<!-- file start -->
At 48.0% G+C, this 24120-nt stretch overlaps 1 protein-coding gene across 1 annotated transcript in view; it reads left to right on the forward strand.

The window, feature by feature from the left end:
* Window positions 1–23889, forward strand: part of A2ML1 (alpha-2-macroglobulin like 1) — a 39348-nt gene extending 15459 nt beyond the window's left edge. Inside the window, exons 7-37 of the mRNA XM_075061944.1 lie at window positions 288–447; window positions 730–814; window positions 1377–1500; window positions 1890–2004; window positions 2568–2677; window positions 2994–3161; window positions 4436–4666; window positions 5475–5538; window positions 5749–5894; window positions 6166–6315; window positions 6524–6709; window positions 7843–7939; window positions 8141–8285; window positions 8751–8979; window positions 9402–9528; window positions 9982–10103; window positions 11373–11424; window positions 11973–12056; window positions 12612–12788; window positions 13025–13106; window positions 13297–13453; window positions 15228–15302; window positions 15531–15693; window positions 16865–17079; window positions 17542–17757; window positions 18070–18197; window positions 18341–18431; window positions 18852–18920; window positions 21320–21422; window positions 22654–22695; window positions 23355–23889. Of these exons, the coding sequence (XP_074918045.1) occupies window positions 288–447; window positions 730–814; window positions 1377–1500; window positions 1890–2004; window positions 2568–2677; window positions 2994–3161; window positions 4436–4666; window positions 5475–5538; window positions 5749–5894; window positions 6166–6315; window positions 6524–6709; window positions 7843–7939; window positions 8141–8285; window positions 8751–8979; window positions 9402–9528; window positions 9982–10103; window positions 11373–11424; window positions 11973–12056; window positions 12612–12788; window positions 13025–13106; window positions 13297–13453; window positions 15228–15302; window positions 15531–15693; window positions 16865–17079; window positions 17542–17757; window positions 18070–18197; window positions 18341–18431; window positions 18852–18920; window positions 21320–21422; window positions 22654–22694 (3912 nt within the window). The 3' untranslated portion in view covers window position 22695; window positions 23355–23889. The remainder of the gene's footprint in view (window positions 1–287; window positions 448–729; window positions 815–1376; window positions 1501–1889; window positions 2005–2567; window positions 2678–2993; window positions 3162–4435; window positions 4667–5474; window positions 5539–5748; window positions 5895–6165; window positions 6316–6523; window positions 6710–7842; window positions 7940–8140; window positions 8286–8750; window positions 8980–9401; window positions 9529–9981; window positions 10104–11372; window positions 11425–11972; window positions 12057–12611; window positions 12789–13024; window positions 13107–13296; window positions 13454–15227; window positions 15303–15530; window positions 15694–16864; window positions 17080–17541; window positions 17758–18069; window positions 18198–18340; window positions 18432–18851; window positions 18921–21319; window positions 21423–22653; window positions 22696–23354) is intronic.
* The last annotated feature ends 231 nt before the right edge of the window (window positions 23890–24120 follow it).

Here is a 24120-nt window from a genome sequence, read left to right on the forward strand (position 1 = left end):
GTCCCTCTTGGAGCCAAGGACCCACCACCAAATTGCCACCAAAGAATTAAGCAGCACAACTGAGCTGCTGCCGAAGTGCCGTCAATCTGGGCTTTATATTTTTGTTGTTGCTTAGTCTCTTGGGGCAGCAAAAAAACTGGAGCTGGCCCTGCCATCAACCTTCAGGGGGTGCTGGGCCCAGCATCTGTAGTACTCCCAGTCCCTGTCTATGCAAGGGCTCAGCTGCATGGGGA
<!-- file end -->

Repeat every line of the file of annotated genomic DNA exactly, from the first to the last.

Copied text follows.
At 48.0% G+C, this 24120-nt stretch overlaps 1 protein-coding gene across 1 annotated transcript in view; it reads left to right on the forward strand.

The window, feature by feature from the left end:
* Window positions 1–23889, forward strand: part of A2ML1 (alpha-2-macroglobulin like 1) — a 39348-nt gene extending 15459 nt beyond the window's left edge. Inside the window, exons 7-37 of the mRNA XM_075061944.1 lie at window positions 288–447; window positions 730–814; window positions 1377–1500; window positions 1890–2004; window positions 2568–2677; window positions 2994–3161; window positions 4436–4666; window positions 5475–5538; window positions 5749–5894; window positions 6166–6315; window positions 6524–6709; window positions 7843–7939; window positions 8141–8285; window positions 8751–8979; window positions 9402–9528; window positions 9982–10103; window positions 11373–11424; window positions 11973–12056; window positions 12612–12788; window positions 13025–13106; window positions 13297–13453; window positions 15228–15302; window positions 15531–15693; window positions 16865–17079; window positions 17542–17757; window positions 18070–18197; window positions 18341–18431; window positions 18852–18920; window positions 21320–21422; window positions 22654–22695; window positions 23355–23889. Of these exons, the coding sequence (XP_074918045.1) occupies window positions 288–447; window positions 730–814; window positions 1377–1500; window positions 1890–2004; window positions 2568–2677; window positions 2994–3161; window positions 4436–4666; window positions 5475–5538; window positions 5749–5894; window positions 6166–6315; window positions 6524–6709; window positions 7843–7939; window positions 8141–8285; window positions 8751–8979; window positions 9402–9528; window positions 9982–10103; window positions 11373–11424; window positions 11973–12056; window positions 12612–12788; window positions 13025–13106; window positions 13297–13453; window positions 15228–15302; window positions 15531–15693; window positions 16865–17079; window positions 17542–17757; window positions 18070–18197; window positions 18341–18431; window positions 18852–18920; window positions 21320–21422; window positions 22654–22694 (3912 nt within the window). The 3' untranslated portion in view covers window position 22695; window positions 23355–23889. The remainder of the gene's footprint in view (window positions 1–287; window positions 448–729; window positions 815–1376; window positions 1501–1889; window positions 2005–2567; window positions 2678–2993; window positions 3162–4435; window positions 4667–5474; window positions 5539–5748; window positions 5895–6165; window positions 6316–6523; window positions 6710–7842; window positions 7940–8140; window positions 8286–8750; window positions 8980–9401; window positions 9529–9981; window positions 10104–11372; window positions 11425–11972; window positions 12057–12611; window positions 12789–13024; window positions 13107–13296; window positions 13454–15227; window positions 15303–15530; window positions 15694–16864; window positions 17080–17541; window positions 17758–18069; window positions 18198–18340; window positions 18432–18851; window positions 18921–21319; window positions 21423–22653; window positions 22696–23354) is intronic.
* The last annotated feature ends 231 nt before the right edge of the window (window positions 23890–24120 follow it).

Here is a 24120-nt window from a genome sequence, read left to right on the forward strand (position 1 = left end):
GTCCCTCTTGGAGCCAAGGACCCACCACCAAATTGCCACCAAAGAATTAAGCAGCACAACTGAGCTGCTGCCGAAGTGCCGTCAATCTGGGCTTTATATTTTTGTTGTTGCTTAGTCTCTTGGGGCAGCAAAAAAACTGGAGCTGGCCCTGCCATCAACCTTCAGGGGGTGCTGGGCCCAGCATCTGTAGTACTCCCAGTCCCTGTCTATGCAAGGGCTCAGCTGCATGGGGA